5 Ways You Could Be Hurting Your Vagina, Because Your Daily Routine Might Not Be As Safe As You Think

Vaginas are a lot of work — or at least, that’s how it seems. There’s all the hair removal (if that's what you're into) and period maintenance. Taking care of one is kind of a thankless, messy part-time job. But the vagina is a pretty amazing thing, despite all the maintenance that some of us go through for it. And even though all that work gets old fast, many of us still do it religiously. But should we? The hard truth is that a lot of the stuff we do to our vaginas in the name of hygiene and beauty is unnecessary. In some cases, it’s even dangerous.

Emergency rooms have seen a five-fold increase in lacerations and other vaginal injuries caused by hair removal alone. I know, I know — It's scary. Most of these injuries were caused by shaving. And when you think about it, it’s surprising that those of us who shave haven’t all landed sunny side up on a doctor’s table in the ER. I mean, we’re regularly standing in perilous positions, often in slippery showers, holding sharp razor blades to our lady parts. And that’s just one of the myriad ways in which we’re not being good friends to our vaginas. We also put them through a lot in the name of fashion, sex, and family. Here are some examples of ways we’re damaging our vaginas, with suggestions on how to make nice. Because life is better with a happy vagina.

1. Grooming

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Body hair, especially pubic hair, is such a divisive issue, both in terms of feminism and fashion. When I worked at Planned Parenthood, a magical midwife told me that women would save themselves so much heartache if they just trimmed their bikini lines instead of ripping everything out. Skin infections, ingrown hairs, wax burns, chemical burns, nicks and cuts, relentless itching — these are the things you put your lady bits through in the quest for smoothness. Not to mention the occasional "OMG, I hope this is a pimple and not herpes!" You do you, of course, but maybe be a little careful next time you're doing some grooming down under.

Panasonic Bikini Trimmer and Shaver, $16.79, Amazon

2. Soap

The same magical midwife told me that the vagina is like a delicate flower: It only needs water. The whole system is set up to be self-cleaning. It's cool to use mild soap on the outer parts of the vulva, but you don't need to get way up in there. Harsh soaps can cause irritation to sensitive tissues, plus they can be drying, which throws off your whole delicate moisture balance. It's a can of worms best left unopened.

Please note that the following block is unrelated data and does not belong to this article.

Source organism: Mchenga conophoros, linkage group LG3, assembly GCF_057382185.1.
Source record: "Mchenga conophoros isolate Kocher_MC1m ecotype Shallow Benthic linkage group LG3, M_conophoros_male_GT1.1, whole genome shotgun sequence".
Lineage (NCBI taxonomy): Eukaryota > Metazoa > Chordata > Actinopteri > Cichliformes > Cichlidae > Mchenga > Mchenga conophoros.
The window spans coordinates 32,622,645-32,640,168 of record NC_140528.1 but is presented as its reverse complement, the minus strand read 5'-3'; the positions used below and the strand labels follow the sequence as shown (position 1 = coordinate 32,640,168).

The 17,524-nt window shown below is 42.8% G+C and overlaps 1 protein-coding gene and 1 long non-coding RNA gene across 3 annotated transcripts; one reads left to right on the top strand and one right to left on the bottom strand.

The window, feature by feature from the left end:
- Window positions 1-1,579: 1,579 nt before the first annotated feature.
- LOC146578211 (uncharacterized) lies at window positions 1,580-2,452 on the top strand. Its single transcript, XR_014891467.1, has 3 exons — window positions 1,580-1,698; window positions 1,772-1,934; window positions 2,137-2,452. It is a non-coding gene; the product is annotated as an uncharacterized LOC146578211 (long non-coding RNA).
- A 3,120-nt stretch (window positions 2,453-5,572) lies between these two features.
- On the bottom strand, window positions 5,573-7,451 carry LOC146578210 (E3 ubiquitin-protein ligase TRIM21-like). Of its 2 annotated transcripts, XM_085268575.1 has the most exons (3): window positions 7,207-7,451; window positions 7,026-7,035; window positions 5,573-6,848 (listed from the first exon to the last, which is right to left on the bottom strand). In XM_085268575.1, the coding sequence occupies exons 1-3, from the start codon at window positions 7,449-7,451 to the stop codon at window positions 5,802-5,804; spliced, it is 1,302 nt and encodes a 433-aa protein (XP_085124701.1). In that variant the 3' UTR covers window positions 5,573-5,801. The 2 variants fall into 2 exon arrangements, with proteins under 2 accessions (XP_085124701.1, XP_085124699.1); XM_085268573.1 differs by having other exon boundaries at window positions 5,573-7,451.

See also: douching. It just screws everything up, because it washes away the good, necessary bacteria and yeast. That's like sending infection a pretty invitation with a bow on it. Plus, it can force bad bacteria up into your reproductive tract. It's just not cool, and most major medical experts advise against it.

Dove Sensitive Skin Soap Bar, $9.44, Amazon

3. Tampons

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Tampons are the double-edged sword of vagina ownership. They're both the best and worst thing ever. The price for their convenience is that they can make your vagina cry tears of sadness. They suck up all your internal moisture, making you feel dry and uncomfortable. They cause microscopic tearing. But that doesn't mean you need to stop using them. Aside from toxic shock syndrome (which, while serious, is rare), they don't cause any long-term health problems. Still, if you want to give your vajay a vacay, then maybe try out a menstrual cup or some some soft cloth pads.

DivaCup Menstrual Cup, $27.99, Amazon

4. Sweaty Fabrics

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Your vagina doesn't have lungs, but you should treat it like it does. Vagina lungs. Now that's an awesome mental image. If you wear really tight pants, non-breathable fabrics, or wet bathing suits for a long period of time, you're creating the perfect conditions for a yeast infection or bacterial infection. It's the kind of pants party you don't want to throw.

5. Unprotected Sex

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Unprotected sex. It's so tempting! But it only seems like a good idea until you wake up with herpes. And while many STDs are treatable and getting one certainly doesn't make you "promiscuous" or worthy of any other archaic stereotypes, it's not really fun. Your vagina doesn't like it.

Durex Variety Pack Condoms, $14.55, Amazon

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Images: James Nord/Flickr; Giphy (5)